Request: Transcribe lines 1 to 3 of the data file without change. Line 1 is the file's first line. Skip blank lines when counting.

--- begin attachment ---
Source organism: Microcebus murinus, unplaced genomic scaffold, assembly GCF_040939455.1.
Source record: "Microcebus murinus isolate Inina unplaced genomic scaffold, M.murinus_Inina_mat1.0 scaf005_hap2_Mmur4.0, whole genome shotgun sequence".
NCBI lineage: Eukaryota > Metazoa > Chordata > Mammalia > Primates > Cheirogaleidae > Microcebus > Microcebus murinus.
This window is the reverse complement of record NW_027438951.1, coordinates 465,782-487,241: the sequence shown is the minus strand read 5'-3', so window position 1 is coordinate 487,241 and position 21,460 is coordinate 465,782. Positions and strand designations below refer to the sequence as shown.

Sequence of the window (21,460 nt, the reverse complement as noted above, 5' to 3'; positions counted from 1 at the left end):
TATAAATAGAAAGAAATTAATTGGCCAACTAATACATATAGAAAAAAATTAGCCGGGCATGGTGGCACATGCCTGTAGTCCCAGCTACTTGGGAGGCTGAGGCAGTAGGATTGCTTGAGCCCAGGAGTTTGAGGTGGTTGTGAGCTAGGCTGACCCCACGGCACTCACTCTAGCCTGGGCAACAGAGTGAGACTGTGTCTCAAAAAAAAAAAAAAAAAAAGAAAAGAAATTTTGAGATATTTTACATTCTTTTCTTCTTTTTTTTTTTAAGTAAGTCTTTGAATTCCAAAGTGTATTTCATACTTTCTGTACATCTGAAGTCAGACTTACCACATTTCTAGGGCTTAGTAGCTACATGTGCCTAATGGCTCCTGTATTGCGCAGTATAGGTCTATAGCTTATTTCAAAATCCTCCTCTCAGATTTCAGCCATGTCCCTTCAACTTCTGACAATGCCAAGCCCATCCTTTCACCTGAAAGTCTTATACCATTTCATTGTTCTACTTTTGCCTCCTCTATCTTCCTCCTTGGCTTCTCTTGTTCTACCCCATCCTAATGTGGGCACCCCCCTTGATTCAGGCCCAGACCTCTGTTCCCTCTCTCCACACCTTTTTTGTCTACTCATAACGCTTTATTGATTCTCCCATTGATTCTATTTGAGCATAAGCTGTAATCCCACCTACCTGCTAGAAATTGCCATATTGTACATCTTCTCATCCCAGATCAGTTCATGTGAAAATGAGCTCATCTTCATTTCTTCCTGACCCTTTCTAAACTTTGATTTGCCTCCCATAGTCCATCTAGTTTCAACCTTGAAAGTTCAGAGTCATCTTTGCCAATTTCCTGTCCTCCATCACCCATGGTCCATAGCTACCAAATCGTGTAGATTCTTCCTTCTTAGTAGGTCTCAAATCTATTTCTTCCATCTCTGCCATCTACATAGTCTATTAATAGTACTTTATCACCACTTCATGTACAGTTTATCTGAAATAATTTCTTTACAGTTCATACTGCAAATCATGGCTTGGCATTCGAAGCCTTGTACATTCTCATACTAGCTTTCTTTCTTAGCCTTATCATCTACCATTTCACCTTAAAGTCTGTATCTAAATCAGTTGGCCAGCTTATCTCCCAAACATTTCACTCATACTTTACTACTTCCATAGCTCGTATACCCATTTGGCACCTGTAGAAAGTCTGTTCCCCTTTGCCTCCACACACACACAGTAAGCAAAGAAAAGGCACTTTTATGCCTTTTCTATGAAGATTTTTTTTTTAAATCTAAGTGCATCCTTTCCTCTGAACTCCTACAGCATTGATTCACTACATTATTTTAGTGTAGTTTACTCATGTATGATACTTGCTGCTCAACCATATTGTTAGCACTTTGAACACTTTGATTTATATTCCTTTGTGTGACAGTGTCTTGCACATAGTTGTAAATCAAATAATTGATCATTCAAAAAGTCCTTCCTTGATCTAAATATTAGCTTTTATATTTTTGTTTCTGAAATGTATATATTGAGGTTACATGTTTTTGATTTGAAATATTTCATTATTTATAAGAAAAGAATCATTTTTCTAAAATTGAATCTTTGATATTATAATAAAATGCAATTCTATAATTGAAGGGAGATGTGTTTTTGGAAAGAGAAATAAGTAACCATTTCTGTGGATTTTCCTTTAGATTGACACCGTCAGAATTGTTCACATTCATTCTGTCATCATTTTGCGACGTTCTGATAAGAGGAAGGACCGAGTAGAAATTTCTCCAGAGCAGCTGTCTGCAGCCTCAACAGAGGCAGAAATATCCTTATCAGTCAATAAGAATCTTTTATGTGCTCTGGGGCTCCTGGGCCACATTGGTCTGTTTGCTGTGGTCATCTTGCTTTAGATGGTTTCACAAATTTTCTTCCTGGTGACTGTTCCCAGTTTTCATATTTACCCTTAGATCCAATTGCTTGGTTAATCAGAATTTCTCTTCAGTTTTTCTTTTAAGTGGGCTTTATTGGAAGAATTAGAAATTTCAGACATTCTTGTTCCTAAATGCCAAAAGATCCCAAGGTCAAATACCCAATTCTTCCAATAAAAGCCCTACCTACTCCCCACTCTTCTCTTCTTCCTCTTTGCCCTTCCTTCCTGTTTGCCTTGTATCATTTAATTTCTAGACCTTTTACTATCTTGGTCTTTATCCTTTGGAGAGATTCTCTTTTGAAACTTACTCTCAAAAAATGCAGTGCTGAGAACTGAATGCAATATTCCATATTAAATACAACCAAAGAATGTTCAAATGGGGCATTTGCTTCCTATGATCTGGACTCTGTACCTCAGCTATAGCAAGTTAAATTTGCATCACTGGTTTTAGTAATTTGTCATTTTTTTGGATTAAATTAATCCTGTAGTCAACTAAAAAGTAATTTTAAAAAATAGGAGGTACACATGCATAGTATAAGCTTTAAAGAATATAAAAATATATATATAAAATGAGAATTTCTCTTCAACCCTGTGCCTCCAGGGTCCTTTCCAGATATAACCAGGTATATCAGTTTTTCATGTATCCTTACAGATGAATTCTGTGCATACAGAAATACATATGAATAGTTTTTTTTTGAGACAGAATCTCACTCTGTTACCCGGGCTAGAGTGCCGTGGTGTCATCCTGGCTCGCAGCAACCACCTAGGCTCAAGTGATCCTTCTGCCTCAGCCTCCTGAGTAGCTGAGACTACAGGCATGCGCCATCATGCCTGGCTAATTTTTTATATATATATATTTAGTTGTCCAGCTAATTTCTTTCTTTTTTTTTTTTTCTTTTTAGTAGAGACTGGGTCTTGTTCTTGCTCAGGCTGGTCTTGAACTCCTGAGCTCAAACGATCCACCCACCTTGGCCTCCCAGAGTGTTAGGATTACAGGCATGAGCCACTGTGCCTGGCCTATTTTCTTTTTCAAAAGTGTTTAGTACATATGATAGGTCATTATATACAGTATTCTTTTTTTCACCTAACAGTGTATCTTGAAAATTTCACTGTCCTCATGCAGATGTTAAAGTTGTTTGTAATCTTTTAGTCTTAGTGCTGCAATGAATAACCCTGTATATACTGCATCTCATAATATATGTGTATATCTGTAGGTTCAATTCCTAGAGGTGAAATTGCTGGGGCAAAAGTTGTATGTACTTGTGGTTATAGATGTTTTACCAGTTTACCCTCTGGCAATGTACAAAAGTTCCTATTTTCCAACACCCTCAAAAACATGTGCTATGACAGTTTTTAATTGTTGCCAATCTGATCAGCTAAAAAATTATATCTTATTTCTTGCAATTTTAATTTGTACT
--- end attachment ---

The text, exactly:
Source organism: Microcebus murinus, unplaced genomic scaffold, assembly GCF_040939455.1.
Source record: "Microcebus murinus isolate Inina unplaced genomic scaffold, M.murinus_Inina_mat1.0 scaf005_hap2_Mmur4.0, whole genome shotgun sequence".
NCBI lineage: Eukaryota > Metazoa > Chordata > Mammalia > Primates > Cheirogaleidae > Microcebus > Microcebus murinus.